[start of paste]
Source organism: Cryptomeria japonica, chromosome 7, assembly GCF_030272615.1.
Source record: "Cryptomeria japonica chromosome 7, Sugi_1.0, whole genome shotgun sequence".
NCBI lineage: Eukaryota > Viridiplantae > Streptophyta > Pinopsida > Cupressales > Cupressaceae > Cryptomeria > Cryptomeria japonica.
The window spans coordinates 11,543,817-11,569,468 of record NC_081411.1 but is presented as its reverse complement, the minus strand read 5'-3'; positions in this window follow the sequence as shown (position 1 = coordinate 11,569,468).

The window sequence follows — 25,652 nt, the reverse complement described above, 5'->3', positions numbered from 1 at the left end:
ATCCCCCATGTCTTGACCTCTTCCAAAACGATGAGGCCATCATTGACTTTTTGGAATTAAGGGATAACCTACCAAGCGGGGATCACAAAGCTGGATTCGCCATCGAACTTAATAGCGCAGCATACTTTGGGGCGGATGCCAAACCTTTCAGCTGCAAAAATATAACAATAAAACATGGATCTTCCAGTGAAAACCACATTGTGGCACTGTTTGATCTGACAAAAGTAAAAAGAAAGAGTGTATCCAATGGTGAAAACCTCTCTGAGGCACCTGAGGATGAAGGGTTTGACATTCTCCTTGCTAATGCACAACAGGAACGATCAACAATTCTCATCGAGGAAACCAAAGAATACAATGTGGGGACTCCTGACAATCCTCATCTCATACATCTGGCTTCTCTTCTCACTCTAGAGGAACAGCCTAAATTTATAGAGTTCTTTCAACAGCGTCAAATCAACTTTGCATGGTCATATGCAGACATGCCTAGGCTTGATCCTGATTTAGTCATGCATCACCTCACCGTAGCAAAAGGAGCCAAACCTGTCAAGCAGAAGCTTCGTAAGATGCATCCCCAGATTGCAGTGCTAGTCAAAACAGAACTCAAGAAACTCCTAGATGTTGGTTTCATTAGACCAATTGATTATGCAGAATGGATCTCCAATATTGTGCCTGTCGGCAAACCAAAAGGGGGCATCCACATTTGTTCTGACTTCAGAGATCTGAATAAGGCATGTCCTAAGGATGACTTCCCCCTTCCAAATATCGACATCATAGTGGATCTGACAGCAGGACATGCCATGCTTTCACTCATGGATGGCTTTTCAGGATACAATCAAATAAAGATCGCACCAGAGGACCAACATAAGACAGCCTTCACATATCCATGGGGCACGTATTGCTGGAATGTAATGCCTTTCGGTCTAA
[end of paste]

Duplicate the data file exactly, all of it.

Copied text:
Source organism: Cryptomeria japonica, chromosome 7, assembly GCF_030272615.1.
Source record: "Cryptomeria japonica chromosome 7, Sugi_1.0, whole genome shotgun sequence".
NCBI lineage: Eukaryota > Viridiplantae > Streptophyta > Pinopsida > Cupressales > Cupressaceae > Cryptomeria > Cryptomeria japonica.
The window spans coordinates 11,543,817-11,569,468 of record NC_081411.1 but is presented as its reverse complement, the minus strand read 5'-3'; positions in this window follow the sequence as shown (position 1 = coordinate 11,569,468).

The window sequence follows — 25,652 nt, the reverse complement described above, 5'->3', positions numbered from 1 at the left end:
ATCCCCCATGTCTTGACCTCTTCCAAAACGATGAGGCCATCATTGACTTTTTGGAATTAAGGGATAACCTACCAAGCGGGGATCACAAAGCTGGATTCGCCATCGAACTTAATAGCGCAGCATACTTTGGGGCGGATGCCAAACCTTTCAGCTGCAAAAATATAACAATAAAACATGGATCTTCCAGTGAAAACCACATTGTGGCACTGTTTGATCTGACAAAAGTAAAAAGAAAGAGTGTATCCAATGGTGAAAACCTCTCTGAGGCACCTGAGGATGAAGGGTTTGACATTCTCCTTGCTAATGCACAACAGGAACGATCAACAATTCTCATCGAGGAAACCAAAGAATACAATGTGGGGACTCCTGACAATCCTCATCTCATACATCTGGCTTCTCTTCTCACTCTAGAGGAACAGCCTAAATTTATAGAGTTCTTTCAACAGCGTCAAATCAACTTTGCATGGTCATATGCAGACATGCCTAGGCTTGATCCTGATTTAGTCATGCATCACCTCACCGTAGCAAAAGGAGCCAAACCTGTCAAGCAGAAGCTTCGTAAGATGCATCCCCAGATTGCAGTGCTAGTCAAAACAGAACTCAAGAAACTCCTAGATGTTGGTTTCATTAGACCAATTGATTATGCAGAATGGATCTCCAATATTGTGCCTGTCGGCAAACCAAAAGGGGGCATCCACATTTGTTCTGACTTCAGAGATCTGAATAAGGCATGTCCTAAGGATGACTTCCCCCTTCCAAATATCGACATCATAGTGGATCTGACAGCAGGACATGCCATGCTTTCACTCATGGATGGCTTTTCAGGATACAATCAAATAAAGATCGCACCAGAGGACCAACATAAGACAGCCTTCACATATCCATGGGGCACGTATTGCTGGAATGTAATGCCTTTCGGTCTAA